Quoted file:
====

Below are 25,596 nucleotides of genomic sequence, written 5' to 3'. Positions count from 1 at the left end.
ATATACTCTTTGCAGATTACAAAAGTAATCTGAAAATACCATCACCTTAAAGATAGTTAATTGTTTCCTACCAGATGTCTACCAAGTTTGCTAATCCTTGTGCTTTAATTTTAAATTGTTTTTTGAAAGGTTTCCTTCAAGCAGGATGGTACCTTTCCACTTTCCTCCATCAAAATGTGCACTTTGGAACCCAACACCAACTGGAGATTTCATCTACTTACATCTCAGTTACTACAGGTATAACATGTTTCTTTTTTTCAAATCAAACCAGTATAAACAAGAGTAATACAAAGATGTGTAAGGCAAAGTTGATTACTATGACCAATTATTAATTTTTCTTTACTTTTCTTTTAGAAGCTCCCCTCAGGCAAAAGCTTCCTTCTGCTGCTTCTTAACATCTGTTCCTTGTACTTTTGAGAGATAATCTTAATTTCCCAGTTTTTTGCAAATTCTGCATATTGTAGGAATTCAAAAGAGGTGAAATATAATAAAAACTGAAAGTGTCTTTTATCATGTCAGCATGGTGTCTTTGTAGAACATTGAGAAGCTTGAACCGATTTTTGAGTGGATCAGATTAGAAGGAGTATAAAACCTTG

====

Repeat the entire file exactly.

Below are 25,596 nucleotides of genomic sequence, written 5' to 3'. Positions count from 1 at the left end.
ATATACTCTTTGCAGATTACAAAAGTAATCTGAAAATACCATCACCTTAAAGATAGTTAATTGTTTCCTACCAGATGTCTACCAAGTTTGCTAATCCTTGTGCTTTAATTTTAAATTGTTTTTTGAAAGGTTTCCTTCAAGCAGGATGGTACCTTTCCACTTTCCTCCATCAAAATGTGCACTTTGGAACCCAACACCAACTGGAGATTTCATCTACTTACATCTCAGTTACTACAGGTATAACATGTTTCTTTTTTTCAAATCAAACCAGTATAAACAAGAGTAATACAAAGATGTGTAAGGCAAAGTTGATTACTATGACCAATTATTAATTTTTCTTTACTTTTCTTTTAGAAGCTCCCCTCAGGCAAAAGCTTCCTTCTGCTGCTTCTTAACATCTGTTCCTTGTACTTTTGAGAGATAATCTTAATTTCCCAGTTTTTTGCAAATTCTGCATATTGTAGGAATTCAAAAGAGGTGAAATATAATAAAAACTGAAAGTGTCTTTTATCATGTCAGCATGGTGTCTTTGTAGAACATTGAGAAGCTTGAACCGATTTTTGAGTGGATCAGATTAGAAGGAGTATAAAACCTTG